Degrees of Change “Zaps” Members to Easier Data Collection

January 10, 2017

By Bill DeBaun, Director of Data and Evaluation

Although NCAN members are increasingly interested in data collection, management, and use, there’s a misconception that effectively tracking data requires a large, custom (read: expensive) system. While it’s true that a data platform like Salesforce, Co-Pilot, or Gradsnapp can do a lot for a program’s data collection, storage, and analytics, there are other paths that – with some creativity, planning, and not as much time as you think – can lead to actionable insights for a program. Degrees of Change, an NCAN member based out of Tacoma, WA and operating in a growing number of cities, demonstrated one of these paths last fall at NCAN’s national conference in Detroit.

In a session titled “From Surveys to Interventions in a ‘Zap’: Cheap, Simple & Fast Methods to Make Real Data Work for You,” Degrees of Change President Tim Herron showed how his program has used free or low-cost web services to great effect. 

The challenge for Degrees of Change came in the form of needing to collect and analyze dosage data. Dosage data are a record of every interaction between a program and a student. These data often include information on services provided, service duration, and content covered. By tracking every interaction, programs can see which topic areas are of most interest to students. When connected to student-level demographic data, trends between and among groups can also be considered. But logging every interaction between advisors and students can quickly produce an overwhelming amount of data.

Here’s the system Degrees of Change established to collect, store, and display these dosage data:

  1. Set up a mobile-friendly interaction form using a service like Formsite, Wufoo, or even Google Forms. Populate it with fields like: student name, advisor name, duration of service, services provided, and notes. Power-users can add drop-down menus with pre-populated student and advisor names and checkboxes for services provided.
  2. Create a custom URL so advisors can quickly get to the form to fill it out from their phone or a laptop or tablet. There are a lot of services available to do this (bit.ly is one). Some of them will even allow for custom URLs per advisor so that when they arrive at step 3 below, relevant fields (like advisor name) are pre-filled.
  3. Connect that form to a database like SQL, Google Sheet, or Salesforce. Every time someone fills out the form, a new row recording an advisor-student interaction will be added into the database.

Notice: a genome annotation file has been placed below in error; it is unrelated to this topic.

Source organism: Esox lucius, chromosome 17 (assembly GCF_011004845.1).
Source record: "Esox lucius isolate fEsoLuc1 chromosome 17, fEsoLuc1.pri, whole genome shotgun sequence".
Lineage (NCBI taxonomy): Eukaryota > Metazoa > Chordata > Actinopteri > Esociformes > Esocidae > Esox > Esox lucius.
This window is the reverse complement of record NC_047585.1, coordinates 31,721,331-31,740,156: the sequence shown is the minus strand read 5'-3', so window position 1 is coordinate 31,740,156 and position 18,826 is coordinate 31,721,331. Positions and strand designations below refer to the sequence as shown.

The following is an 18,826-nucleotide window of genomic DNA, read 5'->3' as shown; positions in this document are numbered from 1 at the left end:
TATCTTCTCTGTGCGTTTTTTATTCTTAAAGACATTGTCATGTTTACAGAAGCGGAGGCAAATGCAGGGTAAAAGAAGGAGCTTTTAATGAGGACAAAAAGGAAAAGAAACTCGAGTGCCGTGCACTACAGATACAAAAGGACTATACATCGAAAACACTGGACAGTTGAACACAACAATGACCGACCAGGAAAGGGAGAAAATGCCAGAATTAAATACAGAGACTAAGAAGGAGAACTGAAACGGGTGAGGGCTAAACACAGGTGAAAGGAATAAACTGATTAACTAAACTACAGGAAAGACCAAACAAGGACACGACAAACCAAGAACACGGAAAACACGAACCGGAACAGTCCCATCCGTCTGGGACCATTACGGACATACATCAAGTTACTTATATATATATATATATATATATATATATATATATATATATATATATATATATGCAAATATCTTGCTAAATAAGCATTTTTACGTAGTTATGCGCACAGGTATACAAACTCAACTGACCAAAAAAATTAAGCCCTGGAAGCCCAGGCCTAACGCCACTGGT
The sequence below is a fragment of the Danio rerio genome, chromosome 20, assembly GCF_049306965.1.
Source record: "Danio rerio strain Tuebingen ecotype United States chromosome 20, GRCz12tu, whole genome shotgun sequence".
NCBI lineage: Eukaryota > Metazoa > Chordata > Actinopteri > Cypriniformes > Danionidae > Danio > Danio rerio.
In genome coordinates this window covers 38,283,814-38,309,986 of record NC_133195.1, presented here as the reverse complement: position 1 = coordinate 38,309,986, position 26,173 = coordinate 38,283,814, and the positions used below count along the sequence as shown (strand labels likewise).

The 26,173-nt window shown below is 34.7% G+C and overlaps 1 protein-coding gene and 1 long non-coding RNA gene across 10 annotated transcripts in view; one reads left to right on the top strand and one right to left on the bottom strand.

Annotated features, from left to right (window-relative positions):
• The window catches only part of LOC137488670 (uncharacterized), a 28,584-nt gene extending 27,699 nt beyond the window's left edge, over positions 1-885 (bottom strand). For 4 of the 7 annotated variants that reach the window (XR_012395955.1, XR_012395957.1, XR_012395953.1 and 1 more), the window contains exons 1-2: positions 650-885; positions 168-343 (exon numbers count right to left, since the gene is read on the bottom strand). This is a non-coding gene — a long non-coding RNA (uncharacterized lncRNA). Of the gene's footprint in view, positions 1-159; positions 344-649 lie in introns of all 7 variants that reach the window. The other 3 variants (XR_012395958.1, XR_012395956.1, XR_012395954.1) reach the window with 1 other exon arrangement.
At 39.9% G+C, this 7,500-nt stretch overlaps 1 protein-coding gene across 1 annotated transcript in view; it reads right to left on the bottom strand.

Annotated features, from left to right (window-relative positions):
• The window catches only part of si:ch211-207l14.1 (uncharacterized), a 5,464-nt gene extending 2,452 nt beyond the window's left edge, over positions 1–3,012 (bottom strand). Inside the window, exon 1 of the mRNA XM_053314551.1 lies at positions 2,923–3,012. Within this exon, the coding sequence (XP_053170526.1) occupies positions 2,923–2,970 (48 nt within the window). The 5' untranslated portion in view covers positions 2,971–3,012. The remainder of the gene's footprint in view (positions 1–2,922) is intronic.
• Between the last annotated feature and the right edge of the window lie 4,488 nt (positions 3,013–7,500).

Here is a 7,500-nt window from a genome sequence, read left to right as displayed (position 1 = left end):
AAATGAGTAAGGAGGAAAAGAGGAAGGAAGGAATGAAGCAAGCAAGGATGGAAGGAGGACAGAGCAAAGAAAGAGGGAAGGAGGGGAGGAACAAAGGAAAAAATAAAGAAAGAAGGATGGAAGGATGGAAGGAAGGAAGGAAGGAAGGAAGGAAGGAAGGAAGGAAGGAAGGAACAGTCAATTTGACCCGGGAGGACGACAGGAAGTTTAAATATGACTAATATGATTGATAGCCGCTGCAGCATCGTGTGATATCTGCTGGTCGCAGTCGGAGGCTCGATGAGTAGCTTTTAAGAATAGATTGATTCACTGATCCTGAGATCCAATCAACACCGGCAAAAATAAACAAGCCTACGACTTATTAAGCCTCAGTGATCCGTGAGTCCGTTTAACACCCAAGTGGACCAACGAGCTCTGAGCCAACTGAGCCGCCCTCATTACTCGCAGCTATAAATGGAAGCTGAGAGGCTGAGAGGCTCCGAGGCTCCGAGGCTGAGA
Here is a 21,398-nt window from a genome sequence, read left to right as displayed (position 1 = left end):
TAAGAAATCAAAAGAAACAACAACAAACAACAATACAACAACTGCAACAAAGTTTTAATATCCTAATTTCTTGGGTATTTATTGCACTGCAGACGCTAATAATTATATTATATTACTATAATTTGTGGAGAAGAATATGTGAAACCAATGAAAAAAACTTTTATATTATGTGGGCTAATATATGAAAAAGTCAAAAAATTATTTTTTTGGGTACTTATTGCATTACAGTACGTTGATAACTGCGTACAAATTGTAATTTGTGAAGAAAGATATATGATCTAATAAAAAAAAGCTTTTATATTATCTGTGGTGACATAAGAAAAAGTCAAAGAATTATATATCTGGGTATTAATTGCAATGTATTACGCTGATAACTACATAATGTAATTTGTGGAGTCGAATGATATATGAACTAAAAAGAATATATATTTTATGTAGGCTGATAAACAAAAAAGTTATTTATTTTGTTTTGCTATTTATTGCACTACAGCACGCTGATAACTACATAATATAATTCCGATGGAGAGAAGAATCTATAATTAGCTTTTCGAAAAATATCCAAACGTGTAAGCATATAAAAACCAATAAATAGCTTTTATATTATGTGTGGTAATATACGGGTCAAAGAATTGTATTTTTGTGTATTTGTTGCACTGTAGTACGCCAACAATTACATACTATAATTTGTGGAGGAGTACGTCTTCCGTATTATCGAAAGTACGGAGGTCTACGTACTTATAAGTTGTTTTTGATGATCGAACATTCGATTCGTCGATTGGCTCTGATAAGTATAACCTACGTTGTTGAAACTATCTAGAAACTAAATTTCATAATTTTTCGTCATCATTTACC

4. Connect that database to a reporting dashboard (e.g., Microsoft PowerBI, Tableau). The dashboard includes relevant charts and graphs based on the dosage data. For example, it might have total interactions over time, interactions by advisor, and interactions by content covered. Each time the database refreshes, new data will get pushed into the dashboard, and the charts will update.

The lynchpin here is a service called “Zapier” (rhymes with “happier”). Where does it fit in? Everywhere it says “Connect” in the list above, substitute “Zap.” Zapier works as a connection between online web services. Using step-by-step, user-friendly connections, Zapier works off of “triggers” (e.g., someone filled out your form) that create “actions” (e.g., create a new row in the database).

Using this simple four-step process allows program staff to jump right in and begin looking for trends in their dosage data. In the long-term, dosage data can be connected to key student outcomes. For example, how many interactions did the average student who enrolled in college receive versus students who did not enroll in college? Which kinds of services did enrollers receive compared to non-enrollers? The possibilities are many!

Here’s a visual of how the process plays out:

Not convinced yet? Let’s look at another example.

In this case, mid-semester survey data collected from students in Degrees of Change’s success program were taking too long to process and analyze, making data less actionable and reducing the survey’s usefulness overall. Ultimately, DoC wanted to know how students were faring overall and be able to identify students who needed assistance and reach out to them quickly. So they put in something like this system:

  1. Use a service like MailChimp to create a bulk email with response buttons. Students could choose to “respond” with one touch in the email.
  2. Using Zapier, connect the email response button to a pre-filled mobile friendly survey (e.g., Formsite, Wufoo, Google Forms). In this case, the form had two questions like: “on a scale of 1-5, how is your semester going so far?” and “would you like to speak with someone from Degrees of Change about an issue you’re having?” It was also pre-filled with the student’s information (based on information from the Mailchimp email).